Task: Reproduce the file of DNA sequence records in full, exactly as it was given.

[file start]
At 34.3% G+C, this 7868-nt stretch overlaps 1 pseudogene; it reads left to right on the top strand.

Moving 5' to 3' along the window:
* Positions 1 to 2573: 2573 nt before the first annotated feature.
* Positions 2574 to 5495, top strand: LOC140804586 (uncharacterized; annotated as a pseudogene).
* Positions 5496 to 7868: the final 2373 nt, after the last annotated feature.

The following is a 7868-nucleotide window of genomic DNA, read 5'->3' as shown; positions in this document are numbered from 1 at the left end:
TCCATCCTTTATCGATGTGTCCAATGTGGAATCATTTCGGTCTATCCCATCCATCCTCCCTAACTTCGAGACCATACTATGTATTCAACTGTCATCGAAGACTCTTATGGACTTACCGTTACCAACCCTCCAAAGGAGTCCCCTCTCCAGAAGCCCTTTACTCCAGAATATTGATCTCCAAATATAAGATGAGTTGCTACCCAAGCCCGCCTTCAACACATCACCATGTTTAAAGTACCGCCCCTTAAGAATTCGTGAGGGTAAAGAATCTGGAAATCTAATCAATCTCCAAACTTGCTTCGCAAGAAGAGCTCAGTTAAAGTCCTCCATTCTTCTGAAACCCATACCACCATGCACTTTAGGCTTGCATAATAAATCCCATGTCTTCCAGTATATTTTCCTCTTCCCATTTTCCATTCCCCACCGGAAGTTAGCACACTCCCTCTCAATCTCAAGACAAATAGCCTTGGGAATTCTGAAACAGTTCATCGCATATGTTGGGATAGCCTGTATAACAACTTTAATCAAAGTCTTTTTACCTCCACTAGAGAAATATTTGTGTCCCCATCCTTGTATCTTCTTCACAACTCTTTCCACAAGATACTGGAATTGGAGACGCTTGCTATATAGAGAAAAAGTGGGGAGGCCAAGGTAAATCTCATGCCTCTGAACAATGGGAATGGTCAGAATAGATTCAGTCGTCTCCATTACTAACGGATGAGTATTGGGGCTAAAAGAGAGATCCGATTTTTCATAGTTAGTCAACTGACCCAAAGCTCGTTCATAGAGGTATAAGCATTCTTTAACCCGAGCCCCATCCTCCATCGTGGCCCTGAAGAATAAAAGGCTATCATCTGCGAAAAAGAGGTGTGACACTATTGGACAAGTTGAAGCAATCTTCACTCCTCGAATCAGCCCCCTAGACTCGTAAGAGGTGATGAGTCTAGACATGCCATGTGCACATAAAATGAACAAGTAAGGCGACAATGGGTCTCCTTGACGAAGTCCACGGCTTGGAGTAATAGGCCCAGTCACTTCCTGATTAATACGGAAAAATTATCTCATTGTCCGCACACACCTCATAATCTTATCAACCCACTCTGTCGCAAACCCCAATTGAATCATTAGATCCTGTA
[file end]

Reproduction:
At 34.3% G+C, this 7868-nt stretch overlaps 1 pseudogene; it reads left to right on the top strand.

Moving 5' to 3' along the window:
* Positions 1 to 2573: 2573 nt before the first annotated feature.
* Positions 2574 to 5495, top strand: LOC140804586 (uncharacterized; annotated as a pseudogene).
* Positions 5496 to 7868: the final 2373 nt, after the last annotated feature.

The following is a 7868-nucleotide window of genomic DNA, read 5'->3' as shown; positions in this document are numbered from 1 at the left end:
TCCATCCTTTATCGATGTGTCCAATGTGGAATCATTTCGGTCTATCCCATCCATCCTCCCTAACTTCGAGACCATACTATGTATTCAACTGTCATCGAAGACTCTTATGGACTTACCGTTACCAACCCTCCAAAGGAGTCCCCTCTCCAGAAGCCCTTTACTCCAGAATATTGATCTCCAAATATAAGATGAGTTGCTACCCAAGCCCGCCTTCAACACATCACCATGTTTAAAGTACCGCCCCTTAAGAATTCGTGAGGGTAAAGAATCTGGAAATCTAATCAATCTCCAAACTTGCTTCGCAAGAAGAGCTCAGTTAAAGTCCTCCATTCTTCTGAAACCCATACCACCATGCACTTTAGGCTTGCATAATAAATCCCATGTCTTCCAGTATATTTTCCTCTTCCCATTTTCCATTCCCCACCGGAAGTTAGCACACTCCCTCTCAATCTCAAGACAAATAGCCTTGGGAATTCTGAAACAGTTCATCGCATATGTTGGGATAGCCTGTATAACAACTTTAATCAAAGTCTTTTTACCTCCACTAGAGAAATATTTGTGTCCCCATCCTTGTATCTTCTTCACAACTCTTTCCACAAGATACTGGAATTGGAGACGCTTGCTATATAGAGAAAAAGTGGGGAGGCCAAGGTAAATCTCATGCCTCTGAACAATGGGAATGGTCAGAATAGATTCAGTCGTCTCCATTACTAACGGATGAGTATTGGGGCTAAAAGAGAGATCCGATTTTTCATAGTTAGTCAACTGACCCAAAGCTCGTTCATAGAGGTATAAGCATTCTTTAACCCGAGCCCCATCCTCCATCGTGGCCCTGAAGAATAAAAGGCTATCATCTGCGAAAAAGAGGTGTGACACTATTGGACAAGTTGAAGCAATCTTCACTCCTCGAATCAGCCCCCTAGACTCGTAAGAGGTGATGAGTCTAGACATGCCATGTGCACATAAAATGAACAAGTAAGGCGACAATGGGTCTCCTTGACGAAGTCCACGGCTTGGAGTAATAGGCCCAGTCACTTCCTGATTAATACGGAAAAATTATCTCATTGTCCGCACACACCTCATAATCTTATCAACCCACTCTGTCGCAAACCCCAATTGAATCATTAGATCCTGTA